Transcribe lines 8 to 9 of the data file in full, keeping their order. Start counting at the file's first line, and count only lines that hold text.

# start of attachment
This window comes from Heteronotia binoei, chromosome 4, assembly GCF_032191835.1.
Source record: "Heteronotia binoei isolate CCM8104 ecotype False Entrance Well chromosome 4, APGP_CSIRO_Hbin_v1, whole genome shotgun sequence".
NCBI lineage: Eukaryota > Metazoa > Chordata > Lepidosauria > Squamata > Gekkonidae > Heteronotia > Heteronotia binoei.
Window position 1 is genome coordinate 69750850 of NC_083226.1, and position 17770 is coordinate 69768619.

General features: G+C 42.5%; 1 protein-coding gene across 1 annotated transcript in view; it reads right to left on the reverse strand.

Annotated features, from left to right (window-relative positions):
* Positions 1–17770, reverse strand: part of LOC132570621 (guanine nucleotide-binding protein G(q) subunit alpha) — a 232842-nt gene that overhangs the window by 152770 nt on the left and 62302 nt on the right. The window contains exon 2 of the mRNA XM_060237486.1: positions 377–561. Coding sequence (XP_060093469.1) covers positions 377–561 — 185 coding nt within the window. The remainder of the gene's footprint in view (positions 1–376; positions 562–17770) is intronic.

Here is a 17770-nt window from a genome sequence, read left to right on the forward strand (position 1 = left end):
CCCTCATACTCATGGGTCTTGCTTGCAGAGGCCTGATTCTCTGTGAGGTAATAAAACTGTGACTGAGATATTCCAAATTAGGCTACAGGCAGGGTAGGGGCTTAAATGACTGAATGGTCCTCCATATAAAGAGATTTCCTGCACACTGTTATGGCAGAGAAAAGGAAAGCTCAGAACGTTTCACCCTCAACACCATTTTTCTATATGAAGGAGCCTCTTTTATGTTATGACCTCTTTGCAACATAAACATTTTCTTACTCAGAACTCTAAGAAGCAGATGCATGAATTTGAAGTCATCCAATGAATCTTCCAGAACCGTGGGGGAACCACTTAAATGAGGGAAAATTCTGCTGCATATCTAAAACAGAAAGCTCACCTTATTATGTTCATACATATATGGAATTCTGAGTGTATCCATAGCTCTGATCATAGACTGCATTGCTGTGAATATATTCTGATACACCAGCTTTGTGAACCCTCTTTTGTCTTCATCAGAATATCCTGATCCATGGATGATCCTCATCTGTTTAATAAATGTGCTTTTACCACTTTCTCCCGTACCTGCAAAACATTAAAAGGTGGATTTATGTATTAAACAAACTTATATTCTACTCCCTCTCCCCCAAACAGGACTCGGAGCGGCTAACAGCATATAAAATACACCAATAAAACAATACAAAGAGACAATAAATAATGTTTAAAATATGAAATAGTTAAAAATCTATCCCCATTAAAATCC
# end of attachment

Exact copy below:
Here is a 17770-nt window from a genome sequence, read left to right on the forward strand (position 1 = left end):
CCCTCATACTCATGGGTCTTGCTTGCAGAGGCCTGATTCTCTGTGAGGTAATAAAACTGTGACTGAGATATTCCAAATTAGGCTACAGGCAGGGTAGGGGCTTAAATGACTGAATGGTCCTCCATATAAAGAGATTTCCTGCACACTGTTATGGCAGAGAAAAGGAAAGCTCAGAACGTTTCACCCTCAACACCATTTTTCTATATGAAGGAGCCTCTTTTATGTTATGACCTCTTTGCAACATAAACATTTTCTTACTCAGAACTCTAAGAAGCAGATGCATGAATTTGAAGTCATCCAATGAATCTTCCAGAACCGTGGGGGAACCACTTAAATGAGGGAAAATTCTGCTGCATATCTAAAACAGAAAGCTCACCTTATTATGTTCATACATATATGGAATTCTGAGTGTATCCATAGCTCTGATCATAGACTGCATTGCTGTGAATATATTCTGATACACCAGCTTTGTGAACCCTCTTTTGTCTTCATCAGAATATCCTGATCCATGGATGATCCTCATCTGTTTAATAAATGTGCTTTTACCACTTTCTCCCGTACCTGCAAAACATTAAAAGGTGGATTTATGTATTAAACAAACTTATATTCTACTCCCTCTCCCCCAAACAGGACTCGGAGCGGCTAACAGCATATAAAATACACCAATAAAACAATACAAAGAGACAATAAATAATGTTTAAAATATGAAATAGTTAAAAATCTATCCCCATTAAAATCC